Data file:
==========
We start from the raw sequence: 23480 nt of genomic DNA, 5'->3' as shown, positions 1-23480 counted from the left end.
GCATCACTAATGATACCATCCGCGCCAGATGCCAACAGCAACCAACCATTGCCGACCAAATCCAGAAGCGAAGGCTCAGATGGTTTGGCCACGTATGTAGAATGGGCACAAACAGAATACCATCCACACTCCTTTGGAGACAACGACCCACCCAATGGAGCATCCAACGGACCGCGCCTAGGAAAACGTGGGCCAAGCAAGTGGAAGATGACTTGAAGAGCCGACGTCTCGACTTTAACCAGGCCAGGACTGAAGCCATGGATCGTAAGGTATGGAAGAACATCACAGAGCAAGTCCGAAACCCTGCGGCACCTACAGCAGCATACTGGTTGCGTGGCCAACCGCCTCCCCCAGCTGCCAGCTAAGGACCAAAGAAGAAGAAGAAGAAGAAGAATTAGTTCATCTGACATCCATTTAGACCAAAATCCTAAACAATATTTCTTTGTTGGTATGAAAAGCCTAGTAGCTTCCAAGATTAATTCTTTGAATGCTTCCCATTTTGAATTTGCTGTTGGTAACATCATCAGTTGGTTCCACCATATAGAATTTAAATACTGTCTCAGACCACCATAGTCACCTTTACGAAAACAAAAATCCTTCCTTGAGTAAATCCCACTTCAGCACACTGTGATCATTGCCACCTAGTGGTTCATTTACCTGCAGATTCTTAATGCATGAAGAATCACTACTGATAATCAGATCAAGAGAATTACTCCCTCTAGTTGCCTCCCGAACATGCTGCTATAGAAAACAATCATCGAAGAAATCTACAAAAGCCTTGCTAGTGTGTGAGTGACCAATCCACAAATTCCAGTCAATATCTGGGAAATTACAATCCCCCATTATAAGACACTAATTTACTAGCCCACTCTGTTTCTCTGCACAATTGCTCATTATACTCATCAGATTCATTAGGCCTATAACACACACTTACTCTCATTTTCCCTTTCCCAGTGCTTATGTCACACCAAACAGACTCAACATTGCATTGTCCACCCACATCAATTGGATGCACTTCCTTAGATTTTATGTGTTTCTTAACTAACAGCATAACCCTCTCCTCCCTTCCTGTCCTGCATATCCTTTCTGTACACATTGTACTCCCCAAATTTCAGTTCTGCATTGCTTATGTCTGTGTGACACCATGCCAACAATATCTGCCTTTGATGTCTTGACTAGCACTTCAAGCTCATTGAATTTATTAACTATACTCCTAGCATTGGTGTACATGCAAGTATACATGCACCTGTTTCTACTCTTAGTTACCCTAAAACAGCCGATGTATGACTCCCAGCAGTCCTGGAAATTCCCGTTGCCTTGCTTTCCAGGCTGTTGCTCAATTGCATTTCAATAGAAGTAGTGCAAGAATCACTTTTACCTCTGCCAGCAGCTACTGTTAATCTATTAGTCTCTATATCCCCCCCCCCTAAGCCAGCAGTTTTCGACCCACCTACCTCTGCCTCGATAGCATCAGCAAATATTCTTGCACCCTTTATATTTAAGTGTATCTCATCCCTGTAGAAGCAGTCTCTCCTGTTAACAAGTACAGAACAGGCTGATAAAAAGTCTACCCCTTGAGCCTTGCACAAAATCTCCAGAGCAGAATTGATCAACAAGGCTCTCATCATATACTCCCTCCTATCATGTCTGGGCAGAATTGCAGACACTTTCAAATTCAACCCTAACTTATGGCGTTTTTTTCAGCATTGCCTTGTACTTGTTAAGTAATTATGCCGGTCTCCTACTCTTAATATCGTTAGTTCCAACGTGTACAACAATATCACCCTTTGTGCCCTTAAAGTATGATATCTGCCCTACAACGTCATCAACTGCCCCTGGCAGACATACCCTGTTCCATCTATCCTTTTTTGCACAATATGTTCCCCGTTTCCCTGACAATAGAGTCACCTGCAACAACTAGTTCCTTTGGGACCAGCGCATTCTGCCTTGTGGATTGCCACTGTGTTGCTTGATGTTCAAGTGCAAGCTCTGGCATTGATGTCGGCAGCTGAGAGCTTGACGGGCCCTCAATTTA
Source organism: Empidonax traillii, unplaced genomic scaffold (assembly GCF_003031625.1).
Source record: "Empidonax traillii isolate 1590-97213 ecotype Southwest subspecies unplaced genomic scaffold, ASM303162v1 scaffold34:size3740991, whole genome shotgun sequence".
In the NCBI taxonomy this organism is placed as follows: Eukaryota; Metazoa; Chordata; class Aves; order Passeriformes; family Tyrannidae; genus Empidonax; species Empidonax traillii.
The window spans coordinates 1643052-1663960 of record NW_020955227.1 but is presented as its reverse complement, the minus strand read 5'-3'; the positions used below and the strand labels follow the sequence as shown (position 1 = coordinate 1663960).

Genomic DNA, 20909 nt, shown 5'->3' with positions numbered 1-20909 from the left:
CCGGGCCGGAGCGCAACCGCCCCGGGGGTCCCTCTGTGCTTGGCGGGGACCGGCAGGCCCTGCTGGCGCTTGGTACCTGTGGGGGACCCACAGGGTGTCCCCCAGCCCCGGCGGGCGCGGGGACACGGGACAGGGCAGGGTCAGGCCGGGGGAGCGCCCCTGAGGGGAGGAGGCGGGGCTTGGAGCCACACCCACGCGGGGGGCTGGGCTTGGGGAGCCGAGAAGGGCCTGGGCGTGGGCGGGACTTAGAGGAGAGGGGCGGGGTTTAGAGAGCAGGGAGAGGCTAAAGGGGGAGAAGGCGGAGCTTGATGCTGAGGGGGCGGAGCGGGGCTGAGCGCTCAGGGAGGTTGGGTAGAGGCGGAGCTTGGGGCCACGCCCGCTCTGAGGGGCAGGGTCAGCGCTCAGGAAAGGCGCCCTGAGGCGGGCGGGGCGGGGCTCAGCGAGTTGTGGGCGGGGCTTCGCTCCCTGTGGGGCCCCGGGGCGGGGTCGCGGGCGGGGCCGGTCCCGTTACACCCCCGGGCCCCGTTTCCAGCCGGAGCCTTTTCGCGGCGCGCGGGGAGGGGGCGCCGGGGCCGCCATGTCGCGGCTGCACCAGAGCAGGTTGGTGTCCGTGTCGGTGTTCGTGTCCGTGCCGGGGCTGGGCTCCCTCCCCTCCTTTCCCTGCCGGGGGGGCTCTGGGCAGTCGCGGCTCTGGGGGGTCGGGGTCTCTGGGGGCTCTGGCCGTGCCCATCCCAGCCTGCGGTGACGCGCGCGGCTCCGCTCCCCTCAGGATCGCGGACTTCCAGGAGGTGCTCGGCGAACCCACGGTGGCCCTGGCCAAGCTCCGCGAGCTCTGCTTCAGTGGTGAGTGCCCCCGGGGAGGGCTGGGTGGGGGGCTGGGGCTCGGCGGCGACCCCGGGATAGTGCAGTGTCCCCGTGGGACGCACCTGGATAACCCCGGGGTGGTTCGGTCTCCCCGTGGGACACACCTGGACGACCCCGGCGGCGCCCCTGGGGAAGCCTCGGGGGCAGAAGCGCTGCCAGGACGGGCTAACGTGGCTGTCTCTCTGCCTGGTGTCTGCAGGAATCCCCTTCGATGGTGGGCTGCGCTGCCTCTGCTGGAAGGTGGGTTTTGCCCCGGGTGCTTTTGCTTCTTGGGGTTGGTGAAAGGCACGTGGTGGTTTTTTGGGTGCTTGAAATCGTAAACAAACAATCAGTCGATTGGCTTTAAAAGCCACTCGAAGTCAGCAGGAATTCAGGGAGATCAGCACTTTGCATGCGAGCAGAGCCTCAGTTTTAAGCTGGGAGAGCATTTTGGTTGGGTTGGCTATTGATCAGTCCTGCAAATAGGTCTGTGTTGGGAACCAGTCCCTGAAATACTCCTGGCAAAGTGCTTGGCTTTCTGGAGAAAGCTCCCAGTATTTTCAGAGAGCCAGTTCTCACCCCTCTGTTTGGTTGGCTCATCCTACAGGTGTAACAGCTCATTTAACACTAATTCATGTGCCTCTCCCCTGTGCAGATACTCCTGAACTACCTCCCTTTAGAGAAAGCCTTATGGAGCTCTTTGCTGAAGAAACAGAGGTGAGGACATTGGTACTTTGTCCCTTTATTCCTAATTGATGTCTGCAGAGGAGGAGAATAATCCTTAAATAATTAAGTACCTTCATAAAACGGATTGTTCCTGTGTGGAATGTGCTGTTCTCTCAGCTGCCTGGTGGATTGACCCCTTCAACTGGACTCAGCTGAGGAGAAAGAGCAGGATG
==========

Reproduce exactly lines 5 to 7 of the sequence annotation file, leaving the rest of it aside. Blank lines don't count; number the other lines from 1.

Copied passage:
In the NCBI taxonomy this organism is placed as follows: Eukaryota; Metazoa; Chordata; class Aves; order Passeriformes; family Tyrannidae; genus Empidonax; species Empidonax traillii.
The window spans coordinates 1643052-1663960 of record NW_020955227.1 but is presented as its reverse complement, the minus strand read 5'-3'; the positions used below and the strand labels follow the sequence as shown (position 1 = coordinate 1663960).

Genomic DNA, 20909 nt, shown 5'->3' with positions numbered 1-20909 from the left: